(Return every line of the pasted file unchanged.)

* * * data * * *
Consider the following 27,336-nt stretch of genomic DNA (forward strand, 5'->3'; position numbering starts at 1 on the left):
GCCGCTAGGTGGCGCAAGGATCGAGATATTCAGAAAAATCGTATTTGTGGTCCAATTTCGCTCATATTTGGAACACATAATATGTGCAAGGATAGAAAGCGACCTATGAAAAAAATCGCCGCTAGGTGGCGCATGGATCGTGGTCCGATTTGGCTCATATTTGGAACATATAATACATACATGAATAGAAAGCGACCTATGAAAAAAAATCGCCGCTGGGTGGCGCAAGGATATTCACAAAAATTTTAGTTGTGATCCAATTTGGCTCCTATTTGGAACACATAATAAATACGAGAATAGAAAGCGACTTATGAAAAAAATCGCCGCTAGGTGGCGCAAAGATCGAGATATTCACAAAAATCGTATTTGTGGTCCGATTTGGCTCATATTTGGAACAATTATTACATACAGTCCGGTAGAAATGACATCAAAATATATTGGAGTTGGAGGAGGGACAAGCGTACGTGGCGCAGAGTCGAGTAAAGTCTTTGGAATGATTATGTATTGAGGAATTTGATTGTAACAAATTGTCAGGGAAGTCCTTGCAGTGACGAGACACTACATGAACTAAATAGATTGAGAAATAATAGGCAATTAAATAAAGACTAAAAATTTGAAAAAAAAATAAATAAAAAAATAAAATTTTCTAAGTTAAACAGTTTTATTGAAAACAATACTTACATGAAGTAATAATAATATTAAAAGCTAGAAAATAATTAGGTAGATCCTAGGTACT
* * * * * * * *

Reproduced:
Consider the following 27,336-nt stretch of genomic DNA (forward strand, 5'->3'; position numbering starts at 1 on the left):
GCCGCTAGGTGGCGCAAGGATCGAGATATTCAGAAAAATCGTATTTGTGGTCCAATTTCGCTCATATTTGGAACACATAATATGTGCAAGGATAGAAAGCGACCTATGAAAAAAATCGCCGCTAGGTGGCGCATGGATCGTGGTCCGATTTGGCTCATATTTGGAACATATAATACATACATGAATAGAAAGCGACCTATGAAAAAAAATCGCCGCTGGGTGGCGCAAGGATATTCACAAAAATTTTAGTTGTGATCCAATTTGGCTCCTATTTGGAACACATAATAAATACGAGAATAGAAAGCGACTTATGAAAAAAATCGCCGCTAGGTGGCGCAAAGATCGAGATATTCACAAAAATCGTATTTGTGGTCCGATTTGGCTCATATTTGGAACAATTATTACATACAGTCCGGTAGAAATGACATCAAAATATATTGGAGTTGGAGGAGGGACAAGCGTACGTGGCGCAGAGTCGAGTAAAGTCTTTGGAATGATTATGTATTGAGGAATTTGATTGTAACAAATTGTCAGGGAAGTCCTTGCAGTGACGAGACACTACATGAACTAAATAGATTGAGAAATAATAGGCAATTAAATAAAGACTAAAAATTTGAAAAAAAAATAAATAAAAAAATAAAATTTTCTAAGTTAAACAGTTTTATTGAAAACAATACTTACATGAAGTAATAATAATATTAAAAGCTAGAAAATAATTAGGTAGATCCTAGGTACT